Monday, June 16, 2008

Le Cinque Terre, Friday 2nd May

This was my day. Many went to Florence, but I have been there before and thought it would be very crowded, and especially after our day in Rome, I did not want to be in a crowded city, so I chose to see Cinque Terre. The boys decided to stay on the ship and then to take the shuttle bus in to Livorno, for a day in town and visiting the market.

Well instead of a crowded day in the city, it was a crowded day on the Riviera. It seems that the locals take off Friday and make it a four day weekend, so it was very busy. And many older folk did not realize how many steps there would be on this trip. I can tell you my feet were hurting. A culmination of many days of walking.

The scenery though was spectacular, you can see for yourself.

Golfo della Spezia, and is also known as the Golf of the Poets. But I'm not sure why, because there is a hugh Italian naval base here, that's been here for a couple of hundred years, or something like that. This town would have a beautiful beach, if it had not been swallowed up by the navy.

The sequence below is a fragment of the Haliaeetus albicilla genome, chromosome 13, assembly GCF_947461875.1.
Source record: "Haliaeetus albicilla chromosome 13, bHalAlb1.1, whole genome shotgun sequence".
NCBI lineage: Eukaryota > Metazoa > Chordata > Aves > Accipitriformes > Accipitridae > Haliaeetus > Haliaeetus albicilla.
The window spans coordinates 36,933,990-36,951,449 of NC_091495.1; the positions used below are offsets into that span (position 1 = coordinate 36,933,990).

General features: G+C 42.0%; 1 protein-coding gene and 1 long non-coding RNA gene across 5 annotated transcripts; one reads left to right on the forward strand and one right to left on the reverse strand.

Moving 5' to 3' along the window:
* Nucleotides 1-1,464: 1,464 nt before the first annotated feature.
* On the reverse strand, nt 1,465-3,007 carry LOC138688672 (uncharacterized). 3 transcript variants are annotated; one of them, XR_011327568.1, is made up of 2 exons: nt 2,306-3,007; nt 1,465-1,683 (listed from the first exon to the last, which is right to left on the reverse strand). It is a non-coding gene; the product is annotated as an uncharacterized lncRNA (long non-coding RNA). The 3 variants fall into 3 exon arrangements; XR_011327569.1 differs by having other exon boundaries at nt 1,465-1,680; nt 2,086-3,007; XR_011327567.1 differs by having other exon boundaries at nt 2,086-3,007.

The "Cinque Terre". The five hamlets are located on the west coast of the Riviera, the villages of Monterosso, Vernazza, Corniglia, Manarola and Riomaggiore, either clinging to the cliff face or are concealed in miniature inlets perfectly blending in.
This area has been turned into a National Trust Area and proclaimed heritage of mankind by UNESCO. Vineyards have been hewn out of the cliffs, generations of work. It's amazing to see.
This is the train station at Manarola.
These are some of the cliff paths we walked. It is said that the young men of the villages, while courting made these paths, to cut off hours of walking from one village to another.

The train station at Riomaggiore.
We took a boat ride along the coast, dropping us off at one town, and then getting the boat again to our last stop, to meet the bus. Taking the boat was great, because it gave one a wonderful view of the coastline.

This white marble is quarried out of these mountains. It was used to build Rome in the time of the Romans. I think it's called Cabrera marble.

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